Making Change! Project Aspire teaches kids to Manage Money

By Allison Abel

Compound interest.
Adjustable-rate mortgages.
Foreclosure.

Are you cringing yet? You’re not alone – 71% of adults report having financial worries.  The United States of America is dealing with a financial literacy crisis.

Wait, what was that?

Yup, you read it right. It may not be the Stock Market Collapse of 2008 or the Great Depression of the 1920s, but, unless change happens fast, our situation will escalate into something for which no one can prepare.

From young kids setting up enterprising lemonade stands, to students paying for sky high college loans, to baby boomers preparing for a life of leisurely retirement, the health of our nation’s financial system relies heavily on its citizens’ abilities to take care of their own pocketbooks. With debt mounting and savings dwindling, it is evident that many Americans of all areas, ages, ethnicities, and income levels are unable to successfully manage their own finances.

Money management skills learned early in life serve as the foundation for future financial decisions. The National Financial Council reports that in 2014, 62% of middle and high school students were unable to pass a basic financial knowledge test. 62%! That is unheard of! If these poor financial literacy scores are the norm, what are we to expect for students who fall below national averages? Whether the task of teaching money management skills is placed on families, teachers, non-profits, or the media, financial knowledge is slipping through the cracks. Students around the nation are not building the needed foundation of economic knowledge.

As these financially uneducated youth grow into young adults, they are met with a flurry of decisions almost immediately…

Enter the workforce?
Travel the world?
Continue education?

Many high school graduates are ill-prepared to face life’s financial challenges waiting for them on the other side of the stage. Only one quarter of graduates surveyed could answer questions about inflation and simple interest. By college graduation, the average student has acquired $30,000 of student loan debt, according to US News. I could continue to throw out statistic after statistic, but instead, I’ll just state it like this: too many students are unprepared to take on debt and are financially irresponsible, causing distress for them, their families, and the community as a whole.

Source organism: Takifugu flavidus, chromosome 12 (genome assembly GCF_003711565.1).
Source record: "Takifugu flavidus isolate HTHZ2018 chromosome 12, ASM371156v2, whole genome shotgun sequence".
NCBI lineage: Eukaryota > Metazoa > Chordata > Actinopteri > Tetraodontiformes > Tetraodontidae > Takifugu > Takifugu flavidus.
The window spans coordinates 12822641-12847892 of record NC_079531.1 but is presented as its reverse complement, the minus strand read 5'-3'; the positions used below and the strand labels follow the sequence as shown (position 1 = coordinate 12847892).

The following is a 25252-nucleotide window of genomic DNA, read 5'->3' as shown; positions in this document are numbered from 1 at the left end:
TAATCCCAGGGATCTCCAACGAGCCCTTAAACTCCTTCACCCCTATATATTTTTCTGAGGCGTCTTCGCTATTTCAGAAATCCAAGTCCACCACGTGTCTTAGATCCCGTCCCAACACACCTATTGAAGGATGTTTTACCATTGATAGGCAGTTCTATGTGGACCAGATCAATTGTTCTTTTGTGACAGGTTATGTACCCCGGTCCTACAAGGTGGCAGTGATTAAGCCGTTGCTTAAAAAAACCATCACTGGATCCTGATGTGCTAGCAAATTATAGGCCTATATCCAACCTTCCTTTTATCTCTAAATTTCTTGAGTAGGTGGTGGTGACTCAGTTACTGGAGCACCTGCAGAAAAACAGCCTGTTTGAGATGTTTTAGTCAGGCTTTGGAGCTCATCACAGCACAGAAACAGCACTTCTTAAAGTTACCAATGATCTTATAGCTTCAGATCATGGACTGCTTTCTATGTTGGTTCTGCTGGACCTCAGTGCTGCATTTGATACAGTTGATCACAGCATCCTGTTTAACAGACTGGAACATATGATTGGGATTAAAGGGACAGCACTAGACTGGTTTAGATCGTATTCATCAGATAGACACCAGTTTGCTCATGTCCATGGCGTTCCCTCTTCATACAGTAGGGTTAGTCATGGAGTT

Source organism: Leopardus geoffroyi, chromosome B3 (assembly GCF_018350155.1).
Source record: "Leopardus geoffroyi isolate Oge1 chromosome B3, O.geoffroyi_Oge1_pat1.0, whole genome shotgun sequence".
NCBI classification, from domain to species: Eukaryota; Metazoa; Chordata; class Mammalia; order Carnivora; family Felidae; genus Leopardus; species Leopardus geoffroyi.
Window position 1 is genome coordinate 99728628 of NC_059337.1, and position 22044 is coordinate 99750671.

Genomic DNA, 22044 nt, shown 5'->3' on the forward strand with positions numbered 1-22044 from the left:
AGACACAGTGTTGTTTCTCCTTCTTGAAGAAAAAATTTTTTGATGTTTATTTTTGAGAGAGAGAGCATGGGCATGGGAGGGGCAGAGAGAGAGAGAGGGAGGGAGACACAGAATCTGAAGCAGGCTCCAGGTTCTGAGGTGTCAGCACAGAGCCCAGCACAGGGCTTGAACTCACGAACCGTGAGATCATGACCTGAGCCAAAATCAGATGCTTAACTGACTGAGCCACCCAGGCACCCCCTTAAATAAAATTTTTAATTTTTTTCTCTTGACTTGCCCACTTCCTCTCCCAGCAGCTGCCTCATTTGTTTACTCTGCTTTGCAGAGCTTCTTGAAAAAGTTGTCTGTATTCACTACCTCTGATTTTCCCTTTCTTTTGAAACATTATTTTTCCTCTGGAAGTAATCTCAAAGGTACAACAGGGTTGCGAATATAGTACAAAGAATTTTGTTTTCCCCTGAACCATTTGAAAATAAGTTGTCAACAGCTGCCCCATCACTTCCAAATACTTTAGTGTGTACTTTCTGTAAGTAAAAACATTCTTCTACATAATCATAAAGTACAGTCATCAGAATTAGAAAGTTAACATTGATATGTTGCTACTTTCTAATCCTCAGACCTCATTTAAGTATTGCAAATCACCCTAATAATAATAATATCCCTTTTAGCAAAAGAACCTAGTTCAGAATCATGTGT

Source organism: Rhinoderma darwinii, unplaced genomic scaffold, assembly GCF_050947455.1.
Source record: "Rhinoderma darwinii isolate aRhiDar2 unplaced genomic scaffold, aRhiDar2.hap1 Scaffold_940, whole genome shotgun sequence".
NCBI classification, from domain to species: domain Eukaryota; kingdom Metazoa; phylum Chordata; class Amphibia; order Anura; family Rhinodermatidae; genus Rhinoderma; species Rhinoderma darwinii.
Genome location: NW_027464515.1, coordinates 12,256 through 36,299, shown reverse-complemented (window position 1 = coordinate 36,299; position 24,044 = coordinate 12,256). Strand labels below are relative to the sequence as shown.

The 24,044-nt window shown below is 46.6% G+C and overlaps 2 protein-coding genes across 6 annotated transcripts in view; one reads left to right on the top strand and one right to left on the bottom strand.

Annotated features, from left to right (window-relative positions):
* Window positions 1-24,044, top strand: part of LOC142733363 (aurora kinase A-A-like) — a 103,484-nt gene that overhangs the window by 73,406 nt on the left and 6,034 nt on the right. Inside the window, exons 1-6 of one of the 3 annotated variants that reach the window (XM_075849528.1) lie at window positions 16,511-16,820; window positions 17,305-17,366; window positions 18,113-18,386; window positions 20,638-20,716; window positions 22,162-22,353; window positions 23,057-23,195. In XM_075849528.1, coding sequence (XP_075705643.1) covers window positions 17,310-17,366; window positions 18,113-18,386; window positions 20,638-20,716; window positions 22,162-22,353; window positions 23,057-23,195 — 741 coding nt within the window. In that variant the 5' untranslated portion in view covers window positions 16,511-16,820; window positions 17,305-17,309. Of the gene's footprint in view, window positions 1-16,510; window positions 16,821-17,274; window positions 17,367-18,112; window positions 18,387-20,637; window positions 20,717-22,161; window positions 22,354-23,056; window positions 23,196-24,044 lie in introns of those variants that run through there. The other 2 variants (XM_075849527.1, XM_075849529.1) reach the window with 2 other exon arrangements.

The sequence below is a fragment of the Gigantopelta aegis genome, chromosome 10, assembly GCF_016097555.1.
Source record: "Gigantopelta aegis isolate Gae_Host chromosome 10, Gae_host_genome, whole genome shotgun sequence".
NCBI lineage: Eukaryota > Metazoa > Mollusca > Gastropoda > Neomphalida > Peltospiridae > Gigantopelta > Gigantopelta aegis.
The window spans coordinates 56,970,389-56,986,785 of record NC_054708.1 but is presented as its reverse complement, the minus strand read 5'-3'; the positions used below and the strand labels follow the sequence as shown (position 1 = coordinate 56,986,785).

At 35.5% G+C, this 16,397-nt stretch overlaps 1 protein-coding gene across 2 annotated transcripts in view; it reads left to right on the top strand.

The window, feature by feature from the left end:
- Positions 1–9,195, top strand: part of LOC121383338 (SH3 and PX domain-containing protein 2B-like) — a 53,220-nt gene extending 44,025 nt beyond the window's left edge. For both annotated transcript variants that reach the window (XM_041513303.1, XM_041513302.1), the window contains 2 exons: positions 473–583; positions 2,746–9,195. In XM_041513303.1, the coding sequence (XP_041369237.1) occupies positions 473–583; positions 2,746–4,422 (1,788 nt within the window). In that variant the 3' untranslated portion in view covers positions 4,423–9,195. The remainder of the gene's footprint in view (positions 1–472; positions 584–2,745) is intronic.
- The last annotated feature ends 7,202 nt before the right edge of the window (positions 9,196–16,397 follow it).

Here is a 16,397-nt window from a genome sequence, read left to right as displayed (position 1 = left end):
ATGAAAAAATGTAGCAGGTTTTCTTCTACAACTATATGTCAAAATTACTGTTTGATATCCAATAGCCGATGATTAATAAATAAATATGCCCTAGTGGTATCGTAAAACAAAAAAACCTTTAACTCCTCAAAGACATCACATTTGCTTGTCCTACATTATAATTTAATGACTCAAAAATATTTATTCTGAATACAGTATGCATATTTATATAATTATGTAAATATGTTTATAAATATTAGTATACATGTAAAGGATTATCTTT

ASPIRE pictureProject ASPIRE through NeighborWorks Waco strives to combat these issues from the start by teaching financial literacy to the students of McLennan County, equipping them with the skills they need to prepare themselves for a lifetime of financial decisions and stability. For example, this week (June 8 through 12) Project ASPIRE will be hosting its annual summer camp! This is a completely free camp for all 3rd-5th graders who may like to participate and learn more about financial literacy and healthy living habits. Lunch is provided each day, along with fun and educational field trips to a variety of locations throughout McLennan County.

This year, Project ASPIRE experienced unprecedented success in Waco ISD schools, showing what the program can accomplish. We have seen the direct impact our services have on students and are ecstatic with the opportunities that await us in future years. Through our continued growth, Project ASPIRE will remain committed to its central mission: providing high quality, comprehensive financial education to the youth of McLennan County and ensuring their future success.

**If you are interested in supporting or participating in this needed and growing program, please contact Allison Abel (projectASPIRE@nw-waco.org) at NeighborWorks Waco for more information about how to get involved!


PhotographThis Act Locally Waco blog post was written by Allison Abel. Allison is the Program Specialist at NeighborWorks Waco. She received her degree in Child and Family Studies from Baylor University. A Waco native, Allison enjoys life connecting with family and friends, reading any novel she can find, and enjoying downtown Waco.

The Act Locally Waco blog publishes posts with a connection to these aspirations for Waco. If you are interested in writing for the Act Locally Waco Blog, please email ashleyt@actlocallywaco.org for more information.

 

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